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Avinesh Anand Rohit v. Eric H. Holder Jr.

February 29, 2012

AVINESH ANAND ROHIT, PETITIONER,
v.
ERIC H. HOLDER JR., ATTORNEY GENERAL, RESPONDENT.



On Petition for Review of an Order of the Board of Immigration Appeals Agency No. A042-690-622

The opinion of the court was delivered by: Wallace, Senior Circuit Judge:

FOR PUBLICATION

OPINION

Argued and Submitted January 12, 2012-San Francisco, California

Before: J. Clifford Wallace and Milan D. Smith, Jr., Circuit Judges, and Jed S. Rakoff, Senior District Judge.*fn1

Opinion by Judge Wallace

OPINION

Avinesh Anand Rohit petitions for review of a decision of the Board of Immigration Appeals (Board) denying his application for voluntary departure. We have jurisdiction under 8 U.S.C. § 1252, and we deny the petition.

I.

Rohit was convicted for disorderly conduct involving prostitution under California Penal Code § 647(b) and attempting to dissuade a witness or victim under California Penal Code § 136.1(c).

In Rohit's removal proceeding, the immigration judge (IJ) held that these statutes categorically constitute crimes involving moral turpitude, making Rohit removable under 8 U.S.C. § 1227(a)(2)(A)(ii). The IJ denied Rohit's application for relief in the form of asylum, withholding of removal, and protection under the Convention Against Torture, but did not address his request for voluntary departure. The Board affirmed the IJ's decision, but remanded for the IJ to address Rohit's request for voluntary departure.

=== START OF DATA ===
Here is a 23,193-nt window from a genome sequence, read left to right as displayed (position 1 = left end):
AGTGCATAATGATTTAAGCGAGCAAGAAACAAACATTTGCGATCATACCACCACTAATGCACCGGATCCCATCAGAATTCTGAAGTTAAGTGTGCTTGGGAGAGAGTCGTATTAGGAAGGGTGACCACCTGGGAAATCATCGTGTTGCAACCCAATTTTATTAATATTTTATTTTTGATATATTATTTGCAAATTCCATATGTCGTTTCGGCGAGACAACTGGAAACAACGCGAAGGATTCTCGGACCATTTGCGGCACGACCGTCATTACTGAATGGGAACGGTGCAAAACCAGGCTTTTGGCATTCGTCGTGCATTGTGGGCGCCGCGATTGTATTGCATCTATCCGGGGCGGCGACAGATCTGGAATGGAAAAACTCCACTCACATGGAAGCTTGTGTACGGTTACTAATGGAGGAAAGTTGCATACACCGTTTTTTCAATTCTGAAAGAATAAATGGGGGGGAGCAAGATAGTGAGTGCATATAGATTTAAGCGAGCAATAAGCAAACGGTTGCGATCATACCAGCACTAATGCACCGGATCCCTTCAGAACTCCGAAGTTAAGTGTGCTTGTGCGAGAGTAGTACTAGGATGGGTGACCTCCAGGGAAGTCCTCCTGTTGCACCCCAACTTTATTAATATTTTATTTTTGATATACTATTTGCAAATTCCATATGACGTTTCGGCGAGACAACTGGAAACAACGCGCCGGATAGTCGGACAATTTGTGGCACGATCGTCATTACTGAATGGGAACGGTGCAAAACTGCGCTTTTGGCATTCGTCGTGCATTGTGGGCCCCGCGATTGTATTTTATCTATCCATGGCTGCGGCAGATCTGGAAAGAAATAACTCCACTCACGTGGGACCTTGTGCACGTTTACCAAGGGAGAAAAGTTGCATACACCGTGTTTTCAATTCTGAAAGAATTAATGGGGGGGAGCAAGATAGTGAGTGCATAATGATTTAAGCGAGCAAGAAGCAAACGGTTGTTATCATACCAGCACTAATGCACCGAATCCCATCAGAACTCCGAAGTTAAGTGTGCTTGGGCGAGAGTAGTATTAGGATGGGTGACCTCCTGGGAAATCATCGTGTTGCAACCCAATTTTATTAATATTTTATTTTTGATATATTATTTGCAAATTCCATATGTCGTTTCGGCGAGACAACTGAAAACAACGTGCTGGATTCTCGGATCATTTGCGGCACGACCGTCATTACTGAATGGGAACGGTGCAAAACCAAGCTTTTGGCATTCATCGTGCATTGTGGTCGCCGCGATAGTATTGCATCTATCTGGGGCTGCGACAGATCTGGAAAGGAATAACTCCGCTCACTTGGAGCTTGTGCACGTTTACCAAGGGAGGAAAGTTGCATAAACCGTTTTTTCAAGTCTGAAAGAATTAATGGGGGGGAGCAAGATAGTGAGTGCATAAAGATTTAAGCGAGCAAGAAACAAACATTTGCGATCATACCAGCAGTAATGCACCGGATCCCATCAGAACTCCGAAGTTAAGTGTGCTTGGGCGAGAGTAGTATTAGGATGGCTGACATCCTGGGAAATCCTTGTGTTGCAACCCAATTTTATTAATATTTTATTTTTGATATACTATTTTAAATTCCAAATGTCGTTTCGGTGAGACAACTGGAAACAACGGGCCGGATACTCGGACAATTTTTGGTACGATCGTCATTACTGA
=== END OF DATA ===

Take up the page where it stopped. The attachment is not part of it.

On remand the IJ denied voluntary departure, and the Board dismissed the appeal that followed. Rohit petitioned this court for review of each of the preceding decisions. We denied the petition for review as to his request for asylum, withholding of removal, and relief under the Convention Against Torture, but held that the Board had overlooked Rohit's argument that disorderly conduct involving prostitution does not involve moral turpitude. We remanded to the Board to determine whether disorderly conduct involving prostitution involves moral turpitude.

On remand, the Board held that disorderly conduct involving prostitution is a crime involving moral turpitude. Relying on its prior holding that dissuading a witness or victim involves moral turpitude, the Board held that Rohit was removable under 8 U.S.C. ยง 1227(a)(2)(A)(ii) for committing two crimes involving moral turpitude. Rohit now petitions us for review, arguing that he is not ...


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